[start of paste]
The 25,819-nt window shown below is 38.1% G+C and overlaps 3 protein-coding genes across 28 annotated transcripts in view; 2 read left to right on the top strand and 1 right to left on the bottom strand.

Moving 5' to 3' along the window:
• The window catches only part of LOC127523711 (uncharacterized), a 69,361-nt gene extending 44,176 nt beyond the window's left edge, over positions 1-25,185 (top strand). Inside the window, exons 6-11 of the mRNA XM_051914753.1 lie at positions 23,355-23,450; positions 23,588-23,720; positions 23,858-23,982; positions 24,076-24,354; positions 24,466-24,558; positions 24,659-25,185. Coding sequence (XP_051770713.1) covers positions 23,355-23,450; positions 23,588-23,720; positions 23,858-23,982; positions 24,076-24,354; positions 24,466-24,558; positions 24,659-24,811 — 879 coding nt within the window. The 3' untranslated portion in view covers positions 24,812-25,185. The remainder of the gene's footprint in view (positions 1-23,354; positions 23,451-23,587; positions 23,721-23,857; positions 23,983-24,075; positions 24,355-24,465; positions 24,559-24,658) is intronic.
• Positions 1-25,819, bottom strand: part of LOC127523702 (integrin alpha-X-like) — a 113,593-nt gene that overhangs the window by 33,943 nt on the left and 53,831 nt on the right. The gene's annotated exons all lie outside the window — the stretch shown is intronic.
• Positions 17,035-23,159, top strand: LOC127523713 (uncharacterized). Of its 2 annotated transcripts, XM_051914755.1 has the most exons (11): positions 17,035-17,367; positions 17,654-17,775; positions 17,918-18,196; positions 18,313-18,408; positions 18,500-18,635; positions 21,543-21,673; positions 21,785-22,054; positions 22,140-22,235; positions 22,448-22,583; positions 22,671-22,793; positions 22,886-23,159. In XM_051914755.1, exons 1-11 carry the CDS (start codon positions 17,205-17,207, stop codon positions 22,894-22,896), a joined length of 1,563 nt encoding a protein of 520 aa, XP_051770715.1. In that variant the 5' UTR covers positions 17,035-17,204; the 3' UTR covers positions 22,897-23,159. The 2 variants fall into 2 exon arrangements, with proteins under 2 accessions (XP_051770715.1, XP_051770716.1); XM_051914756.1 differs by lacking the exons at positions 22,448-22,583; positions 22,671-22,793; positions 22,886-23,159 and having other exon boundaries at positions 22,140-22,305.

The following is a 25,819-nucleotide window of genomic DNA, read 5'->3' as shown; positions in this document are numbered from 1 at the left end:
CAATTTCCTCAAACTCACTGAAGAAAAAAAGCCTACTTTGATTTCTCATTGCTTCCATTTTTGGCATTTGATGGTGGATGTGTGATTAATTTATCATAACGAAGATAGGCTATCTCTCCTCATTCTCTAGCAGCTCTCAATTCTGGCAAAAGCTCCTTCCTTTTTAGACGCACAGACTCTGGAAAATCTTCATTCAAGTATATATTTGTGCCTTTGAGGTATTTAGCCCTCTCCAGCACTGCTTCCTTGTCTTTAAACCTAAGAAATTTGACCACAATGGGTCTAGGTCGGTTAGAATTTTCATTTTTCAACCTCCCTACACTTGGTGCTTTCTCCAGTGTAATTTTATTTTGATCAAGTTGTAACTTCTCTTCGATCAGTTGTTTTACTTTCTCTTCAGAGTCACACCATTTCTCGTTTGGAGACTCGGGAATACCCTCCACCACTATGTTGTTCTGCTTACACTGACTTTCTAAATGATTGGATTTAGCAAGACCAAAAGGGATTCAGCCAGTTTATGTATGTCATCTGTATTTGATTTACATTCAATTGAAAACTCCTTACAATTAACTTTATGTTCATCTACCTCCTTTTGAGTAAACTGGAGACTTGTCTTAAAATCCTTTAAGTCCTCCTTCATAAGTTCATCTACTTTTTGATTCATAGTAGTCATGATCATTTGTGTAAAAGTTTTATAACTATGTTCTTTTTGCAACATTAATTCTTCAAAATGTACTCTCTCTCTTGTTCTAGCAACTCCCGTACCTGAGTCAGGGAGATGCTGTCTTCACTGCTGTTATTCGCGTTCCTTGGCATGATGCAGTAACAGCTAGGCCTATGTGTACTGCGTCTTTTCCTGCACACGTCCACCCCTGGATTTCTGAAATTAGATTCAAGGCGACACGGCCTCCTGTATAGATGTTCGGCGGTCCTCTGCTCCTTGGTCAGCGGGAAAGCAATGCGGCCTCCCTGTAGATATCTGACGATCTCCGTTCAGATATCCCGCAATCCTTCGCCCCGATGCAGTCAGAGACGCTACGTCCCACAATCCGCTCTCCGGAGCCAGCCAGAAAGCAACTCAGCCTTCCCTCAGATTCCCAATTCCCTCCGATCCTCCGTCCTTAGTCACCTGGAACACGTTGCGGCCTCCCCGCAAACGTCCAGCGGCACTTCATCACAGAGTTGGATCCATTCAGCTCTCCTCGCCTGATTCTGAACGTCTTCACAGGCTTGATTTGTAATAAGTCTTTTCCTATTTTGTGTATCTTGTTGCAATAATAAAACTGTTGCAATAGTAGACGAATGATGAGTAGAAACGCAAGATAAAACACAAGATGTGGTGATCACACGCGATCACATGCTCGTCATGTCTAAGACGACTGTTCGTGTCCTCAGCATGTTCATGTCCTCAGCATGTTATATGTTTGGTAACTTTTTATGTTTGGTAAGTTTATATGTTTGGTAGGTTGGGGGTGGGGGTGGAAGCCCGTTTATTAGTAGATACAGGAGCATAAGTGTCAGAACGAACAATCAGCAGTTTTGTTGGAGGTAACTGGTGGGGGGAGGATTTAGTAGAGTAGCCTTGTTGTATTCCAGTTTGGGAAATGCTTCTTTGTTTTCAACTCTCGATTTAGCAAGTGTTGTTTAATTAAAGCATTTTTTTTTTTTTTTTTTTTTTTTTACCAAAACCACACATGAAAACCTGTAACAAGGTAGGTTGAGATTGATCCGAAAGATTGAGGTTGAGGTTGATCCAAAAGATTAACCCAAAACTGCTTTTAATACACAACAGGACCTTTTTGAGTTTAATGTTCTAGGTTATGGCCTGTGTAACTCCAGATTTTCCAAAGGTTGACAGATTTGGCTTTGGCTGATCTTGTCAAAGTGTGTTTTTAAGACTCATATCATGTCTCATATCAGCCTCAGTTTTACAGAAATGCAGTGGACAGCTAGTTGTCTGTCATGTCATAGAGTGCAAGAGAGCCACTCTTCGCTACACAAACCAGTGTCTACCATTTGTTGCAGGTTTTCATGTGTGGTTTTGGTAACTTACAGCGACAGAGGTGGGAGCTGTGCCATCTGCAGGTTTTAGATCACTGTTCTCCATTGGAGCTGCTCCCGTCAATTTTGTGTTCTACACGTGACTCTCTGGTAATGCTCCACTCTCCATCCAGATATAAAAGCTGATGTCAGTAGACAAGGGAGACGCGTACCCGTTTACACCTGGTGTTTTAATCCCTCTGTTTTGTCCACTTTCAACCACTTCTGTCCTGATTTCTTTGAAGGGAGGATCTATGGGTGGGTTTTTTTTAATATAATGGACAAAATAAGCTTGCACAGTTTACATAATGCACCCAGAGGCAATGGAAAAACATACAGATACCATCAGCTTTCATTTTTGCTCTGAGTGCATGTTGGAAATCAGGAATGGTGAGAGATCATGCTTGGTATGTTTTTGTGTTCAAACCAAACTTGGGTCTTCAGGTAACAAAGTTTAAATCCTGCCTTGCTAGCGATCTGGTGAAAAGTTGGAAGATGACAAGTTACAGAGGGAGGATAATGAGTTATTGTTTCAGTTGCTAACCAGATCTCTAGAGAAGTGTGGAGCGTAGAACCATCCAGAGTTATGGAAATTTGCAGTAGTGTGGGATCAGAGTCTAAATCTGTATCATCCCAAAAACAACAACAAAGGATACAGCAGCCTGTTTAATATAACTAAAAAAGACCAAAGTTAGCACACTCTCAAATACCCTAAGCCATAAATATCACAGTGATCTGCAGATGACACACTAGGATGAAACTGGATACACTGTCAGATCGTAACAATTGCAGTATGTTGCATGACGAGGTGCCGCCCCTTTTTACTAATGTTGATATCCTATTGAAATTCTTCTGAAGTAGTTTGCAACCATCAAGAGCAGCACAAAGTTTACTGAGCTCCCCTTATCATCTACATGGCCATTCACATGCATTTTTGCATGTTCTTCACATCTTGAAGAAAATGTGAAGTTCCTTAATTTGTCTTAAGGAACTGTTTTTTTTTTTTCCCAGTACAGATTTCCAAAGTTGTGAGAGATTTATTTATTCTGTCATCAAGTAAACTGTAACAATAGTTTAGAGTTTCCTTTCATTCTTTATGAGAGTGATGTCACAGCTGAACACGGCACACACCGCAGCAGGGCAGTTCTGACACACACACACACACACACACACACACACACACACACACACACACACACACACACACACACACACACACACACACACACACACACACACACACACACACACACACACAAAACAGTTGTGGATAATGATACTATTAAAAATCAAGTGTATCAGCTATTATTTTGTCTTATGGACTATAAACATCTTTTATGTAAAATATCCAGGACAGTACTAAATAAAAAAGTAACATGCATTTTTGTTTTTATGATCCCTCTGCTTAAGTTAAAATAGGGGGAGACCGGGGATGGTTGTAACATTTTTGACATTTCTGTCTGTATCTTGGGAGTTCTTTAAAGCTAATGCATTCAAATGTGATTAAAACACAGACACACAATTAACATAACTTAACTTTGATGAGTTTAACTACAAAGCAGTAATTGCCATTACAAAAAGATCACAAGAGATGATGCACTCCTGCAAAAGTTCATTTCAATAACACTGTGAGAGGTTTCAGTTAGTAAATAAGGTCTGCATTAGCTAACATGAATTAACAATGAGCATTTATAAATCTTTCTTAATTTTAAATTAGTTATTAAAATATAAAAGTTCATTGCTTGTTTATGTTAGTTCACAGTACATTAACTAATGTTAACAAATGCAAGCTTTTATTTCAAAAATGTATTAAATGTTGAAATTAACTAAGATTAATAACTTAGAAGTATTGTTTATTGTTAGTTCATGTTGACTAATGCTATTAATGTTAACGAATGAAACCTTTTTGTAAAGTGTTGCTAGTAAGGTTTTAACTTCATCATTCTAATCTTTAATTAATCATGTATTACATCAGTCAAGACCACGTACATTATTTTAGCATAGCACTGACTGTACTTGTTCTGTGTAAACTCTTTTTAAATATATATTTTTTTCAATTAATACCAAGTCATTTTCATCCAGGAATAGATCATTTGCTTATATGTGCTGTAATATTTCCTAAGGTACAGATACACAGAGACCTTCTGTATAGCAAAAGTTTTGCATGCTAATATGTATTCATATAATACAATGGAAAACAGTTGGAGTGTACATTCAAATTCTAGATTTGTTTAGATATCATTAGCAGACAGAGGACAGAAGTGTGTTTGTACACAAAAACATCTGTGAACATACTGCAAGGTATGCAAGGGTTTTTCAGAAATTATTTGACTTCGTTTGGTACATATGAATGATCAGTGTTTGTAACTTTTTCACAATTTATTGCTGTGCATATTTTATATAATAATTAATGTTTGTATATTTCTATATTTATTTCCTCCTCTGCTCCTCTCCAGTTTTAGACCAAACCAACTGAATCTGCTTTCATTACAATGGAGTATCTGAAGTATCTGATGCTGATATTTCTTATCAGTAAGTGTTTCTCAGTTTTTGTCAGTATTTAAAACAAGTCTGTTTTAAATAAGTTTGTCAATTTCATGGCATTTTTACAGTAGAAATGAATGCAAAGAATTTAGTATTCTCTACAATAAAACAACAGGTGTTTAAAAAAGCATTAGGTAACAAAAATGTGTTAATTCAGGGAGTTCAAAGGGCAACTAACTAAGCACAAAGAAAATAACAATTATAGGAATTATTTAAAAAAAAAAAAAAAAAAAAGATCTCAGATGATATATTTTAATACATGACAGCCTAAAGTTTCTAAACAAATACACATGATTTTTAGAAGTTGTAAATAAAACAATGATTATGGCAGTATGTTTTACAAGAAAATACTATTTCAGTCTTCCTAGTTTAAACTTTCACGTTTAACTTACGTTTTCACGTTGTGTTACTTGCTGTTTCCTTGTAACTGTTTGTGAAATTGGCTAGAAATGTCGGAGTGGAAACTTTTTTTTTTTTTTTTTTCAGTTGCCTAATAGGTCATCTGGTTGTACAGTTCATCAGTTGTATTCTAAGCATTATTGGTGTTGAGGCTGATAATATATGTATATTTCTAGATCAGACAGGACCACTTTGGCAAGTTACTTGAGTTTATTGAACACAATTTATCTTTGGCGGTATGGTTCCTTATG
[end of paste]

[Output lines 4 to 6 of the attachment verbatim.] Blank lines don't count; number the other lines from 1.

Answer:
• Positions 1-25,819, bottom strand: part of LOC127523702 (integrin alpha-X-like) — a 113,593-nt gene that overhangs the window by 33,943 nt on the left and 53,831 nt on the right. The gene's annotated exons all lie outside the window — the stretch shown is intronic.
• Positions 17,035-23,159, top strand: LOC127523713 (uncharacterized). Of its 2 annotated transcripts, XM_051914755.1 has the most exons (11): positions 17,035-17,367; positions 17,654-17,775; positions 17,918-18,196; positions 18,313-18,408; positions 18,500-18,635; positions 21,543-21,673; positions 21,785-22,054; positions 22,140-22,235; positions 22,448-22,583; positions 22,671-22,793; positions 22,886-23,159. In XM_051914755.1, exons 1-11 carry the CDS (start codon positions 17,205-17,207, stop codon positions 22,894-22,896), a joined length of 1,563 nt encoding a protein of 520 aa, XP_051770715.1. In that variant the 5' UTR covers positions 17,035-17,204; the 3' UTR covers positions 22,897-23,159. The 2 variants fall into 2 exon arrangements, with proteins under 2 accessions (XP_051770715.1, XP_051770716.1); XM_051914756.1 differs by lacking the exons at positions 22,448-22,583; positions 22,671-22,793; positions 22,886-23,159 and having other exon boundaries at positions 22,140-22,305.

The following is a 25,819-nucleotide window of genomic DNA, read 5'->3' as shown; positions in this document are numbered from 1 at the left end: